Not too many things will get you despised so much as paying for the privilege to shoot an iconic and endangered species with a history of being hunted to the brink of extinction. Although, venting some adrenalin after making a game winning play in a championship football game might get you close.
All week, Richard Sherman has been played up as the ‘villain’ opposing NFL’s perennial ‘hero’, Peyton Manning (See Amy Davidson’s New Yorker piece). Why? Because he managed to be the right guy, in the right place, saying the wrong thing in his post-game interview. Pumped up from an incredible defensive play blocking a pass to Michael Crabtree, he spoke with Interviewer, Erin Andrews’, after the game. Perhaps spoke isn’t the right term – he had just stung like a bee and was still floating like a butterfly. He shouted out “…When you try me with a sorry receiver like Crabtree, that’s the result you gonna get! Don’t you ever talk about me!”
Andrews icy reply, ‘who’s been talking about you?’ and strategic film clipping cemented the moment as viral getting Sherman labeled as a ‘thug’ in the media.
Richard Sherman’s post-game interview:
Forget the fact that Sherman’s actually a well-spoken, well-educated role model. He’s a loud mouthed, trash-talking, take-no-prisoners corner back: Let’s call him a ‘thug’.
Despite the bluster, Sherman said to Davidson, in her New Yorker piece, about his academic / sports career, “I know the jock stereotype—cool guy, walking around with your friends, not caring about school, not caring about anything. I hate that stereotype. I want to destroy it. I want to kill it.” Kill it he did, going from Compton, to a 4.2 GPA in high school to a standout student athlete at Stanford and now a champion NFL star.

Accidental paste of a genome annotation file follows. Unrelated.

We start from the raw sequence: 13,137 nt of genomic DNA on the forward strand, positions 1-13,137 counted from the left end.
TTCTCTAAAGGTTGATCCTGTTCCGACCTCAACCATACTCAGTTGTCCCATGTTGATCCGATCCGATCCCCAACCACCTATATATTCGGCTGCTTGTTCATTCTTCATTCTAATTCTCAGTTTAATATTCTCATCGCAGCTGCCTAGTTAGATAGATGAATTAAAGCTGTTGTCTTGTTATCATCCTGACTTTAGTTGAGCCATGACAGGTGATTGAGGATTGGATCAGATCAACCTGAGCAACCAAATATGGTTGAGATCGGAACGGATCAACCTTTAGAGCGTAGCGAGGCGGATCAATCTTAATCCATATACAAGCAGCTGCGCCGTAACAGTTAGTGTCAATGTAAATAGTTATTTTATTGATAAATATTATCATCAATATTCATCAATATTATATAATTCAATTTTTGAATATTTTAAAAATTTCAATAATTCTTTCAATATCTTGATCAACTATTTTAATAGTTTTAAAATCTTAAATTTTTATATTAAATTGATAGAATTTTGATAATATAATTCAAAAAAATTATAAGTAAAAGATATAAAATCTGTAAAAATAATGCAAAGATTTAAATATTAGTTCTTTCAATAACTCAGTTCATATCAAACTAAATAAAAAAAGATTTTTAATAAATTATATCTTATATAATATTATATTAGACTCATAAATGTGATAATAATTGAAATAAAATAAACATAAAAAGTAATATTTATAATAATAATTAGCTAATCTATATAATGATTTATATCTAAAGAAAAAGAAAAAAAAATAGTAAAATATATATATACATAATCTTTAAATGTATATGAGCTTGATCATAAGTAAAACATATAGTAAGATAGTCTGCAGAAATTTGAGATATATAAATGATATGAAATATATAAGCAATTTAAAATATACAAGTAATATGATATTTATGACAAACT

Perhaps Sherman isn’t what he was made out by the media to be. But the same could not be said about hunting a black rhino, right?
What I want to say is that the rhino hunt is exactly the same: another sheep in wolf’s clothing. But I find this to be a less clear story. My immediate feeling is revulsion that anyone could condone such a thing, but there is a deeper story here as well.
Texas hunter, Corey Knowlton, recently bid $350,000 for the chance to be the one to hunt and kill a ~2,500 lb black rhinoceros. His opportunity came when the Dallas Safari Club auctioned off a permit to hunt one of Namibia’s rhinos.
When I first heard about this auction, I had the predictable reaction, ‘What kind of monsters are these people?’ I wasn’t far from equating this with buying a safari pass to Dr. Moreau’s island. And, because that was all the information I had, I was completely falling the media’s manipulation of the story.
What I didn’t know was that this was, in fact, a necessary culling exercise required to stabilize the population. It wasn’t until I later realized when reading the safari club’s news release that I got a more clear story (when, actually, my wife got the straight dope from somewhere else and I just followed up). Either way, to quote the release, “At the request of wildlife biologists and the Republic of Namibia, the Dallas Safari Club (DSC) has agreed to auction a permit to hunt one of the country’s 1,700-plus black rhinos—with all proceeds earmarked for rhino research, habitat and anti-poaching efforts in Namibia.”
I went to the Save The Rhino Trust for clarification. From there, I learned that this was a program controlled by the government. As phys.org reports….
“We have been confronted by individuals and organisations who express their dissatisfaction about the programme… They sometimes think that we do things randomly,” said Deputy Environment Minister Pohamba Shifeta.
[The director of the DSC, Ben] Carter defended the hunt in a press release last week in which he insisted that it will help increase the size of the herd by removing an old “post-breeding” male which is “known to kill younger bulls, cows and even calves.”
In fact, Namibia’s control over the rhinos and poaching is remarkably successful. Since 2006 only ten rhinos has been poached in Namibia, compared to “nearly a thousand killed in [South Africa in] 2012.”
I still find it difficult to see the DSC and Mr. Knowlton in as bright a light as I do Mr. Sherman, but I can at least see the story as part of a much larger, more respectable process.